Gay leaves championships with no regrets
EUGENE, Ore. -- Tyson Gay insists he has no regrets about leaving U.S. championships after a single race.
OK, maybe a little regret.
"I think I could've run a couple more races," he said.
But asked if he felt he made the right decision not to, he said: "Very much so."
Gay, who ran the 100 in Thursday's preliminary heat in 9.75 seconds, stayed in Eugene through the weekend for training. He was sitting in the athlete's tent Sunday, chatting with friends and watching the meet.
His lone race was tainted somewhat by a bad burst from the starting block. Yet he put up a time he'll never have to apologize for.
The 9.75 was wind-aided, but still stands as the seventh fastest time ever, regardless of conditions.
"It's a positive because I know my body's ready to run fast," Gay said. "It's a negative because I'm not doing everything I need to do in the blocks."
Which is why leaving the meet to devote time to more training was the right decision, he said.
Gay won the world championships in the 100 and 200 in 2007, which gave him an automatic spot at this year's worlds. Athletes who aren't defending champions must finish in the top three at nationals to make the U.S. team.
TRAINING WITH TWINS: Lashinda Demus, winner of the 400 meter hurdles, has a couple of very demanding training partners: Her toddler twins, Dontay and Duaine.
"They kind of cry because they can't catch me," she said of her family inclusive training. "They think they're supposed to keep up with me."
Demus, a 2004 Olympian, gave birth to the twins in June, 2007, then barely missed out on making the U.S. team in Beijing with a fourth-place finish at the Olympic Trials last summer in Eugene.
This season, she was determined to make the U.S. team bound for Beijing.
"I would like the gold medal," she said. "But right now I'm focusing on the American record."
On Saturday, Demus won her third career U.S. title by beating '08 Olympic silver medalist Sheena Tosta. Demus' time of in 53.78 seconds was fastest in the world this season, and set a new Hayward Field record.
Her twins were watching with their grandma in the stands.
"Baby power!" she joked. "I think I get more workouts with the twins than I get on the track."
FINAL HURDLE?: James Carter is contemplating giving up the 400 hurdles.
A three-time U.S. champion, Carter is growing weary of luring sponsors and the grueling travel.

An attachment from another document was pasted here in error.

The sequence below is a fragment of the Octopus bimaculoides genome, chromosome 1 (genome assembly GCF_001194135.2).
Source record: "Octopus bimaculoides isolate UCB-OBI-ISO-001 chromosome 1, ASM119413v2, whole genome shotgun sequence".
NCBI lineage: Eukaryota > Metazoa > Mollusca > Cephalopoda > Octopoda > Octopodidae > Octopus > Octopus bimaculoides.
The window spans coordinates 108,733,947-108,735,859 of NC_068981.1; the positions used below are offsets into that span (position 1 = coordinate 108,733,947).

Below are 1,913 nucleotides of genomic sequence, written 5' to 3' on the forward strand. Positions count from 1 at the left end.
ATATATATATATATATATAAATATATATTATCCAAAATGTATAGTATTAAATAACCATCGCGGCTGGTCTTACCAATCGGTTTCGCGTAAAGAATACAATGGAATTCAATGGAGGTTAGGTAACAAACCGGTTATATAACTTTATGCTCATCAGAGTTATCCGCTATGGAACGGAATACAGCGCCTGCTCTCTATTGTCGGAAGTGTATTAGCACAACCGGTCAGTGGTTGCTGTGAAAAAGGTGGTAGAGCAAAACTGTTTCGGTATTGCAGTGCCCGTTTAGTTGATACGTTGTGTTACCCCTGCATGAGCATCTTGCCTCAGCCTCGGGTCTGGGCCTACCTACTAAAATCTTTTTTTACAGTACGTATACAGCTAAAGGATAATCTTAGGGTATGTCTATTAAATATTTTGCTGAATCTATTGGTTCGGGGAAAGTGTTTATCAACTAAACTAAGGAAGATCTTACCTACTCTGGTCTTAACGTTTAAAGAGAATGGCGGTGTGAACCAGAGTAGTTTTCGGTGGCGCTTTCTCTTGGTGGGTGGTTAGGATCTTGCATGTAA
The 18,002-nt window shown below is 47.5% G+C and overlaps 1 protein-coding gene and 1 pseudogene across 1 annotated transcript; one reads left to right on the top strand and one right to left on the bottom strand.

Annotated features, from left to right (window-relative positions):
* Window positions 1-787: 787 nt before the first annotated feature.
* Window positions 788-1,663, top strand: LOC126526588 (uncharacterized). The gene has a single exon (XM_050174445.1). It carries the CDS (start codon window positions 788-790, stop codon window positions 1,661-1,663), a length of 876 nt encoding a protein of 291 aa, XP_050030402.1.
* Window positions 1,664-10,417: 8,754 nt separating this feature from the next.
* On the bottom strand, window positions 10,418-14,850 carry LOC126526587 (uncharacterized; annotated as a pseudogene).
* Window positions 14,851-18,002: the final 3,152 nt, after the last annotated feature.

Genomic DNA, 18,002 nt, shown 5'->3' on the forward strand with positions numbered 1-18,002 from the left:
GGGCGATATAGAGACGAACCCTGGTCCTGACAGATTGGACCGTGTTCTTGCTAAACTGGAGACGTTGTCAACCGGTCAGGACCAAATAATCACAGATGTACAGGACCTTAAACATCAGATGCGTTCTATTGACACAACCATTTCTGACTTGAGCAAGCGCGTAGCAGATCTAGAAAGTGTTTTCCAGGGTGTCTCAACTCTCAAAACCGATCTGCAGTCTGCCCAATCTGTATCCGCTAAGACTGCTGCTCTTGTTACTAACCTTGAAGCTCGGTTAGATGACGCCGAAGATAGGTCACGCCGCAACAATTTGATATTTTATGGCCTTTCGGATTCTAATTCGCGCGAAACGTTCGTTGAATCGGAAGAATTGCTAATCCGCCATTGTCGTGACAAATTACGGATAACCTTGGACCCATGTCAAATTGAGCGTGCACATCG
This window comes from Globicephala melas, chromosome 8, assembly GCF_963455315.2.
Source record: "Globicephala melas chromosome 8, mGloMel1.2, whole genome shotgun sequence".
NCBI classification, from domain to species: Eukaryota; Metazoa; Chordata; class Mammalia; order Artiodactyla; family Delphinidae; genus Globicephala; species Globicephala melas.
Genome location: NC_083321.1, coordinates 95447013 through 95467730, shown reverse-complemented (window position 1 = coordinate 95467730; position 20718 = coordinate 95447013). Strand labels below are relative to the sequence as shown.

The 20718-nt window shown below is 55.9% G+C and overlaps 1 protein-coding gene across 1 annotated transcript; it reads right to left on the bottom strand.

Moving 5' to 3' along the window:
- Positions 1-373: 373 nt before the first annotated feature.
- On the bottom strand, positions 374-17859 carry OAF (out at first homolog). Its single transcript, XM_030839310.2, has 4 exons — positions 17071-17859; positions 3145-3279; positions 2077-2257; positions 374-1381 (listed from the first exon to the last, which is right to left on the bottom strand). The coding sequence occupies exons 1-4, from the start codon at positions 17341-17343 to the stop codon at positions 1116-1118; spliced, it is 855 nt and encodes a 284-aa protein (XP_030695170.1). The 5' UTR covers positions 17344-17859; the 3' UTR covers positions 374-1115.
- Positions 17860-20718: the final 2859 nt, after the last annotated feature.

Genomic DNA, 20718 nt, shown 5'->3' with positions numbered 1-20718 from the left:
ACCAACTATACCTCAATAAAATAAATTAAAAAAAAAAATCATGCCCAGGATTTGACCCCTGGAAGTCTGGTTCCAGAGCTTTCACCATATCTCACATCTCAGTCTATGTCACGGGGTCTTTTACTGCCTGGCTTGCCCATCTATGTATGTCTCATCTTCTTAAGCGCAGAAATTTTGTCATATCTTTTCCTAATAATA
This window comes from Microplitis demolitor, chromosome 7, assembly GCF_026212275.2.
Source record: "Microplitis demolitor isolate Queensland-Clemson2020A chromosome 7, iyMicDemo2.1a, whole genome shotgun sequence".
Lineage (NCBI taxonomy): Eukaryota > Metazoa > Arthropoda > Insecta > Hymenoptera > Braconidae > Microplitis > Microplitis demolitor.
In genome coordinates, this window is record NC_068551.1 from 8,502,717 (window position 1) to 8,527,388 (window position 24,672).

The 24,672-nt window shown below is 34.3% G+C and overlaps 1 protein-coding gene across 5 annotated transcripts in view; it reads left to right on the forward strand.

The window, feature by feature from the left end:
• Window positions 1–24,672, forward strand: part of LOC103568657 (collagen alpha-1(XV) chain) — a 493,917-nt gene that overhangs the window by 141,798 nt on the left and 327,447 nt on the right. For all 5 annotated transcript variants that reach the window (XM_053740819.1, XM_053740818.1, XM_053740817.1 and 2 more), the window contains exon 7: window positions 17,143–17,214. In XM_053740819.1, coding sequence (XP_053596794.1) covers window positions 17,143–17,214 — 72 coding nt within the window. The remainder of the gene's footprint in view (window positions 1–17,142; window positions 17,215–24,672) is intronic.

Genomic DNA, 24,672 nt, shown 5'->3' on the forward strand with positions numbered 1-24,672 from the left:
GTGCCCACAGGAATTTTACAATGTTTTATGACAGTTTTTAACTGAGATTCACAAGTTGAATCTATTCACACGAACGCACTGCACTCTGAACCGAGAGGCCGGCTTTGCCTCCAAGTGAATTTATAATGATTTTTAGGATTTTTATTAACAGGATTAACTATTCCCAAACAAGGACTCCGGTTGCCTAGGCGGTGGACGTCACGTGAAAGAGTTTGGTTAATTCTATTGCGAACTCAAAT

"I don't want to do it anymore, the hassle of going through the hassle," Carter said.
And then there are the cheaters.
"I'm tired of racing drugs," he said. "I think it's worldwide. I think it's all over.
"There's been times that I come up short -- I know it wasn't just because I didn't do what I was supposed to do," he continued. "I feel that way. I'm not putting the blame on any one or two people, I'm not calling anyone's name or whatever. I know what I know."
Carter missed out on making the world team Sunday, pulling up with a hamstring injury in the finals. Carter captured the silver medal in 2005 at worlds.
If he does come back to competition, the 31-year-old is thinking about switching disciplines, possibly even stepping into realm of the decathlon.
"I'm serious," he said. "I'm good at a whole bunch of events. I would consider the decathlon."
TOP SPOT: Despite a bunch of nagging injuries, American record holder Jenn Stuczynski held off the field for her fourth straight national outdoor title in the pole vault.
A gritty performance for sure.
"If I was 100 percent I would have enjoyed it much more," said Stuczynski, who cleared 15 feet, 3 inches. "I'm just happy to place and go to Berlin" for the world championships.
Joining her on the team are Chelsea Johnson and Stacy Dragila, who's making this her last season of competition.
"I'm not retiring yet," Dragila said, laughing. "I still have the summer, then I am retiring ... I feel great."
Stuczynski, who won the silver medal at the Beijing Olympics, holds the American record with her vault of 16 feet, 1 3/4 inches set last year at the Olympic Trials.
WIND SPRINTS: Olympic silver medalist Hyleas Fountain withdrew from the heptathlon Sunday with a strained neck. Fountain was leading the event before exiting. Diana Pickler won the event. ... Galen Rupp, who won the 10,000 meters earlier this week, has hired five-time Olympic gold medalist Michael Johnson as his agent. Johnson's company, Ultimate Performance Sport Management, also represents Jeremy Wariner. ... Lolo Jones fell in her semifinal heat and did not advance to the finals of the 100 hurdles. She said she locked arms with Michelle Perry. "I can only pick myself up and go to Europe and try to get my season back on track," Jones said.
AP Sports Writers Eddie Pells Anne M. Peterson contributed to this report.
Copyright 2009 by The Associated Press
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